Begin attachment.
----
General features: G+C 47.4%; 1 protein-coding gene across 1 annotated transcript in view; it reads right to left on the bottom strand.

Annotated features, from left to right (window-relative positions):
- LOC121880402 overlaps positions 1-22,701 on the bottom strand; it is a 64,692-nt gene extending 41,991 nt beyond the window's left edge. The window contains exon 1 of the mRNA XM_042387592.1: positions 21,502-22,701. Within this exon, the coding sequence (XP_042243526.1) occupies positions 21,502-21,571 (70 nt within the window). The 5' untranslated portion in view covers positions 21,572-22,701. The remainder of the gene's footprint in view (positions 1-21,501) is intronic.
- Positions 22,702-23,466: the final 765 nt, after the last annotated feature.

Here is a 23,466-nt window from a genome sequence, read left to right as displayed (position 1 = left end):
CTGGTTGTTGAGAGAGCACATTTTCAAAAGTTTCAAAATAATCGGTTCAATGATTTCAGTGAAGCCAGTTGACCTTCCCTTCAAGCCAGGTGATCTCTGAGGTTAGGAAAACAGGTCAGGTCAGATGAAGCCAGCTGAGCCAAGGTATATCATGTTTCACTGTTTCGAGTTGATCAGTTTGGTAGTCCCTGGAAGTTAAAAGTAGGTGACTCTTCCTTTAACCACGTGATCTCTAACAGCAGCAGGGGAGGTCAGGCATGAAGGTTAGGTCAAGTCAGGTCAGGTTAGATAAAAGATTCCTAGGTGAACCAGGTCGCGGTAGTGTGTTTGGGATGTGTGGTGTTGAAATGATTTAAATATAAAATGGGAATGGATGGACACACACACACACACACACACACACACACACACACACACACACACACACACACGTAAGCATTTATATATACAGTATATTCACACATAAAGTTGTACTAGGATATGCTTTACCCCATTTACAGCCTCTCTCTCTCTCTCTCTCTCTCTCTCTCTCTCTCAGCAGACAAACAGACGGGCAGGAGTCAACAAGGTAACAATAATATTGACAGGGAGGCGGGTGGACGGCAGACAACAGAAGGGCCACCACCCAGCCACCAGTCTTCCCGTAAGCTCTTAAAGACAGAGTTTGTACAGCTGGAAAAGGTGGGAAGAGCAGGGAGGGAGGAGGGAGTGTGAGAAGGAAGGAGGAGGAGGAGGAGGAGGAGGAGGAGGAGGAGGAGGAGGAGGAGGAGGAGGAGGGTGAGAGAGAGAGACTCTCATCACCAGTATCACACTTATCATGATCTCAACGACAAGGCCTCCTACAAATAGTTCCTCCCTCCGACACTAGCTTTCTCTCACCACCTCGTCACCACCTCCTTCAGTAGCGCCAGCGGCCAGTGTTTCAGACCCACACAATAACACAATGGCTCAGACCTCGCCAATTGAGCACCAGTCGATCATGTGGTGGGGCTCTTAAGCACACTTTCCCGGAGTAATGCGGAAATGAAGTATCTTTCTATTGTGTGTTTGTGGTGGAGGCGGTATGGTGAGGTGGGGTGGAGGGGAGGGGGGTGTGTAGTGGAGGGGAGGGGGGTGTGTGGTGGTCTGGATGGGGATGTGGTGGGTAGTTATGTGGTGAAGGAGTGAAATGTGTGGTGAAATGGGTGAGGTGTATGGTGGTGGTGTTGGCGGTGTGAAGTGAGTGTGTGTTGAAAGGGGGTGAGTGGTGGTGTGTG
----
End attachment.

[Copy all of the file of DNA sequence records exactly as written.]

General features: G+C 47.4%; 1 protein-coding gene across 1 annotated transcript in view; it reads right to left on the bottom strand.

Annotated features, from left to right (window-relative positions):
- LOC121880402 overlaps positions 1-22,701 on the bottom strand; it is a 64,692-nt gene extending 41,991 nt beyond the window's left edge. The window contains exon 1 of the mRNA XM_042387592.1: positions 21,502-22,701. Within this exon, the coding sequence (XP_042243526.1) occupies positions 21,502-21,571 (70 nt within the window). The 5' untranslated portion in view covers positions 21,572-22,701. The remainder of the gene's footprint in view (positions 1-21,501) is intronic.
- Positions 22,702-23,466: the final 765 nt, after the last annotated feature.

Here is a 23,466-nt window from a genome sequence, read left to right as displayed (position 1 = left end):
CTGGTTGTTGAGAGAGCACATTTTCAAAAGTTTCAAAATAATCGGTTCAATGATTTCAGTGAAGCCAGTTGACCTTCCCTTCAAGCCAGGTGATCTCTGAGGTTAGGAAAACAGGTCAGGTCAGATGAAGCCAGCTGAGCCAAGGTATATCATGTTTCACTGTTTCGAGTTGATCAGTTTGGTAGTCCCTGGAAGTTAAAAGTAGGTGACTCTTCCTTTAACCACGTGATCTCTAACAGCAGCAGGGGAGGTCAGGCATGAAGGTTAGGTCAAGTCAGGTCAGGTTAGATAAAAGATTCCTAGGTGAACCAGGTCGCGGTAGTGTGTTTGGGATGTGTGGTGTTGAAATGATTTAAATATAAAATGGGAATGGATGGACACACACACACACACACACACACACACACACACACACACACACACACACACACGTAAGCATTTATATATACAGTATATTCACACATAAAGTTGTACTAGGATATGCTTTACCCCATTTACAGCCTCTCTCTCTCTCTCTCTCTCTCTCTCTCTCTCTCAGCAGACAAACAGACGGGCAGGAGTCAACAAGGTAACAATAATATTGACAGGGAGGCGGGTGGACGGCAGACAACAGAAGGGCCACCACCCAGCCACCAGTCTTCCCGTAAGCTCTTAAAGACAGAGTTTGTACAGCTGGAAAAGGTGGGAAGAGCAGGGAGGGAGGAGGGAGTGTGAGAAGGAAGGAGGAGGAGGAGGAGGAGGAGGAGGAGGAGGAGGAGGAGGAGGAGGAGGAGGAGGGTGAGAGAGAGAGACTCTCATCACCAGTATCACACTTATCATGATCTCAACGACAAGGCCTCCTACAAATAGTTCCTCCCTCCGACACTAGCTTTCTCTCACCACCTCGTCACCACCTCCTTCAGTAGCGCCAGCGGCCAGTGTTTCAGACCCACACAATAACACAATGGCTCAGACCTCGCCAATTGAGCACCAGTCGATCATGTGGTGGGGCTCTTAAGCACACTTTCCCGGAGTAATGCGGAAATGAAGTATCTTTCTATTGTGTGTTTGTGGTGGAGGCGGTATGGTGAGGTGGGGTGGAGGGGAGGGGGGTGTGTAGTGGAGGGGAGGGGGGTGTGTGGTGGTCTGGATGGGGATGTGGTGGGTAGTTATGTGGTGAAGGAGTGAAATGTGTGGTGAAATGGGTGAGGTGTATGGTGGTGGTGTTGGCGGTGTGAAGTGAGTGTGTGTTGAAAGGGGGTGAGTGGTGGTGTGTG